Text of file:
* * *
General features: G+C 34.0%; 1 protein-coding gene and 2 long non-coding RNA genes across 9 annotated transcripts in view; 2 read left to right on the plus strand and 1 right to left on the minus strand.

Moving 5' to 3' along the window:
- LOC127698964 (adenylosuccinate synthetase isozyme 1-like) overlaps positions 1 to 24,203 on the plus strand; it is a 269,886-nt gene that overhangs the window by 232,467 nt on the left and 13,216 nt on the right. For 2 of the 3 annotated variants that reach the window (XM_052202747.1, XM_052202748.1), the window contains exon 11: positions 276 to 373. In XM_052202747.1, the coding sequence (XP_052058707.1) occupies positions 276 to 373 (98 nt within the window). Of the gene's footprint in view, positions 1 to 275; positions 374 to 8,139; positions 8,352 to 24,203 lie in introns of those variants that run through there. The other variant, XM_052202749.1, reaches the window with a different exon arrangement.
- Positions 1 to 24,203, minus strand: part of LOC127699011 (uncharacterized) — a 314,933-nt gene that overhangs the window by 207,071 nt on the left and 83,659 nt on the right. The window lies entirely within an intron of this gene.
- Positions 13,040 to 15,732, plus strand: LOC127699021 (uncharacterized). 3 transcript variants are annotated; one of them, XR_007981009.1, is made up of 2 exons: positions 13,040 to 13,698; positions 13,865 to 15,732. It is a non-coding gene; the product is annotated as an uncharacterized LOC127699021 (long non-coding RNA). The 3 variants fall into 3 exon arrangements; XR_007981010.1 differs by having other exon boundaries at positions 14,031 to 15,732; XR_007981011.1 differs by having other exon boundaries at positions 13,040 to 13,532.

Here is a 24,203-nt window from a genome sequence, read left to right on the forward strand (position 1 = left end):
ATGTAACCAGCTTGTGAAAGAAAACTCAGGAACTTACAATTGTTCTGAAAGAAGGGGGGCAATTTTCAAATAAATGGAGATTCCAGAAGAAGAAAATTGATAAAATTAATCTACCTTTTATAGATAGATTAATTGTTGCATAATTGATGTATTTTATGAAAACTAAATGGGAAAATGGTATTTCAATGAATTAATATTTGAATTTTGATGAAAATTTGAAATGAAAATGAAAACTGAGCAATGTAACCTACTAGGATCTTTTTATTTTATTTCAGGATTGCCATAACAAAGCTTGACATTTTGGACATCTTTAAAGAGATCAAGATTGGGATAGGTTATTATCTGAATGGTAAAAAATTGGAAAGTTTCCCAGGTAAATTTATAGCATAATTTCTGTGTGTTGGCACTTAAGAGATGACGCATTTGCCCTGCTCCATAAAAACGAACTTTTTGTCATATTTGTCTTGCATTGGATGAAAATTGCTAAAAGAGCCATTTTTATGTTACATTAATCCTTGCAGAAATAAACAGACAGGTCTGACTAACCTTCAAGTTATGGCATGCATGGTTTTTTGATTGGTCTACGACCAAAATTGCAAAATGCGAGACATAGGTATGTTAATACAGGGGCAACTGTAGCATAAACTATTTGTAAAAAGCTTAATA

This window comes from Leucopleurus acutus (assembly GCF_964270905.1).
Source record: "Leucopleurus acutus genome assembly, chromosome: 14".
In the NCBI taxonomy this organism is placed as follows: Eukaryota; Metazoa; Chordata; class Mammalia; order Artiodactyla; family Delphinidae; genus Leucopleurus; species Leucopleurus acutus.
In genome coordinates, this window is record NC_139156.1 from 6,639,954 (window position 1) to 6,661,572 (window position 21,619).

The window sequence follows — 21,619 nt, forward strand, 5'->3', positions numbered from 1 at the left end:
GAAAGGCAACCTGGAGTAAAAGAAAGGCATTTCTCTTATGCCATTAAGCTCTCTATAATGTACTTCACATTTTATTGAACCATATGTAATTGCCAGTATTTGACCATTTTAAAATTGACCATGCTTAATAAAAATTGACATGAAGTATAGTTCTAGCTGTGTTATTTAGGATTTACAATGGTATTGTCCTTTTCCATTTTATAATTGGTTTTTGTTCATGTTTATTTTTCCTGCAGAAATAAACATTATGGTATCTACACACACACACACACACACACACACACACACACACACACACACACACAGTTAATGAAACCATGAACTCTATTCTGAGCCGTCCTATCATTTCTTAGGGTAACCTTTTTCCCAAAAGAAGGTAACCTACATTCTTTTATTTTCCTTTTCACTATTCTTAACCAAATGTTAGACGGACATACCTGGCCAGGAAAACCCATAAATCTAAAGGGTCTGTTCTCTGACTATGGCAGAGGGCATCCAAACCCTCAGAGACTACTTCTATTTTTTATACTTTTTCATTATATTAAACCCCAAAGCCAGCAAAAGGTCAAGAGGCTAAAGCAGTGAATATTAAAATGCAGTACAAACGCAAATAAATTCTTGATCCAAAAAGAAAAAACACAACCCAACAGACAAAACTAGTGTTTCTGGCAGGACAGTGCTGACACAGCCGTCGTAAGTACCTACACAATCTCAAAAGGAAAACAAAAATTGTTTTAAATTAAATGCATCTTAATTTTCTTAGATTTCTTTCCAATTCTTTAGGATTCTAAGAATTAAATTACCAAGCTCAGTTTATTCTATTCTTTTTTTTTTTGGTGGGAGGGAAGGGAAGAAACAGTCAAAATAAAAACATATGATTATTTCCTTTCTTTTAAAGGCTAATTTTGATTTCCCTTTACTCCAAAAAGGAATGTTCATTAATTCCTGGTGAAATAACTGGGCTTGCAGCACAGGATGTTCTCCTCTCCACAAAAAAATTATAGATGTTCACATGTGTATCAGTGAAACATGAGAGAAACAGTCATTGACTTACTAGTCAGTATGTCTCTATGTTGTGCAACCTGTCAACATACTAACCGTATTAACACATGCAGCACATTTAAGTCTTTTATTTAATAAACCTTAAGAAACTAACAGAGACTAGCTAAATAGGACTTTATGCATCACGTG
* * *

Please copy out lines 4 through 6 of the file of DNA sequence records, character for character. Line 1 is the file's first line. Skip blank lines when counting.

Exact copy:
- Positions 1 to 24,203, minus strand: part of LOC127699011 (uncharacterized) — a 314,933-nt gene that overhangs the window by 207,071 nt on the left and 83,659 nt on the right. The window lies entirely within an intron of this gene.
- Positions 13,040 to 15,732, plus strand: LOC127699021 (uncharacterized). 3 transcript variants are annotated; one of them, XR_007981009.1, is made up of 2 exons: positions 13,040 to 13,698; positions 13,865 to 15,732. It is a non-coding gene; the product is annotated as an uncharacterized LOC127699021 (long non-coding RNA). The 3 variants fall into 3 exon arrangements; XR_007981010.1 differs by having other exon boundaries at positions 14,031 to 15,732; XR_007981011.1 differs by having other exon boundaries at positions 13,040 to 13,532.

Here is a 24,203-nt window from a genome sequence, read left to right on the forward strand (position 1 = left end):